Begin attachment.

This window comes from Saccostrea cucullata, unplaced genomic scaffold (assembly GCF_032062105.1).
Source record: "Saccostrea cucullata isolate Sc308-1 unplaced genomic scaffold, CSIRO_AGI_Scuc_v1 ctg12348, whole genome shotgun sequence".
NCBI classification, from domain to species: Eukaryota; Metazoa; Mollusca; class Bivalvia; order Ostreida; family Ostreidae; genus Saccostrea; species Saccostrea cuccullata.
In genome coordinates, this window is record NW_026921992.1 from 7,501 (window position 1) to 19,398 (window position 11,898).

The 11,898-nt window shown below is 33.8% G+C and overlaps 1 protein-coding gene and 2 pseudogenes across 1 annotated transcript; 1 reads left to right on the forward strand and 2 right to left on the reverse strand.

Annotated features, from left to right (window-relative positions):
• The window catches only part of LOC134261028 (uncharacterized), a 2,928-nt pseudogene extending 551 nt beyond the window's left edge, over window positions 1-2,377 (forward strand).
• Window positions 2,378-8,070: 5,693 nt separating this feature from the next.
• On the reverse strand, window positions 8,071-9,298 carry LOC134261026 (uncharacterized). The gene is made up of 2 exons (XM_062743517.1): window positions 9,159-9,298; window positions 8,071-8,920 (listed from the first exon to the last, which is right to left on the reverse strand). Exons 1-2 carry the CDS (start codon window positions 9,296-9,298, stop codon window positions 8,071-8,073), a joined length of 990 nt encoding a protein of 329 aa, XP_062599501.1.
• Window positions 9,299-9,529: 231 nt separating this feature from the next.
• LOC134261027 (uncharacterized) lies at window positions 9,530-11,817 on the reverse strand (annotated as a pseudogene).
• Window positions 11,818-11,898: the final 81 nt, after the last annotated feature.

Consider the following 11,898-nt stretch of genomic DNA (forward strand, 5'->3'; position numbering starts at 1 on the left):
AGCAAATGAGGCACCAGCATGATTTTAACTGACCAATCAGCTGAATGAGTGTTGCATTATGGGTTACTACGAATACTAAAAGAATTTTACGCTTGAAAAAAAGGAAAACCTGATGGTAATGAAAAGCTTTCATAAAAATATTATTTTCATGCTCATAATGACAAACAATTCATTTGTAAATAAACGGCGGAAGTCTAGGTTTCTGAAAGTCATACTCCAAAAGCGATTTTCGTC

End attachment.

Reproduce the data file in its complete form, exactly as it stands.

This window comes from Saccostrea cucullata, unplaced genomic scaffold (assembly GCF_032062105.1).
Source record: "Saccostrea cucullata isolate Sc308-1 unplaced genomic scaffold, CSIRO_AGI_Scuc_v1 ctg12348, whole genome shotgun sequence".
NCBI classification, from domain to species: Eukaryota; Metazoa; Mollusca; class Bivalvia; order Ostreida; family Ostreidae; genus Saccostrea; species Saccostrea cuccullata.
In genome coordinates, this window is record NW_026921992.1 from 7,501 (window position 1) to 19,398 (window position 11,898).

The 11,898-nt window shown below is 33.8% G+C and overlaps 1 protein-coding gene and 2 pseudogenes across 1 annotated transcript; 1 reads left to right on the forward strand and 2 right to left on the reverse strand.

Annotated features, from left to right (window-relative positions):
• The window catches only part of LOC134261028 (uncharacterized), a 2,928-nt pseudogene extending 551 nt beyond the window's left edge, over window positions 1-2,377 (forward strand).
• Window positions 2,378-8,070: 5,693 nt separating this feature from the next.
• On the reverse strand, window positions 8,071-9,298 carry LOC134261026 (uncharacterized). The gene is made up of 2 exons (XM_062743517.1): window positions 9,159-9,298; window positions 8,071-8,920 (listed from the first exon to the last, which is right to left on the reverse strand). Exons 1-2 carry the CDS (start codon window positions 9,296-9,298, stop codon window positions 8,071-8,073), a joined length of 990 nt encoding a protein of 329 aa, XP_062599501.1.
• Window positions 9,299-9,529: 231 nt separating this feature from the next.
• LOC134261027 (uncharacterized) lies at window positions 9,530-11,817 on the reverse strand (annotated as a pseudogene).
• Window positions 11,818-11,898: the final 81 nt, after the last annotated feature.

Consider the following 11,898-nt stretch of genomic DNA (forward strand, 5'->3'; position numbering starts at 1 on the left):
AGCAAATGAGGCACCAGCATGATTTTAACTGACCAATCAGCTGAATGAGTGTTGCATTATGGGTTACTACGAATACTAAAAGAATTTTACGCTTGAAAAAAAGGAAAACCTGATGGTAATGAAAAGCTTTCATAAAAATATTATTTTCATGCTCATAATGACAAACAATTCATTTGTAAATAAACGGCGGAAGTCTAGGTTTCTGAAAGTCATACTCCAAAAGCGATTTTCGTC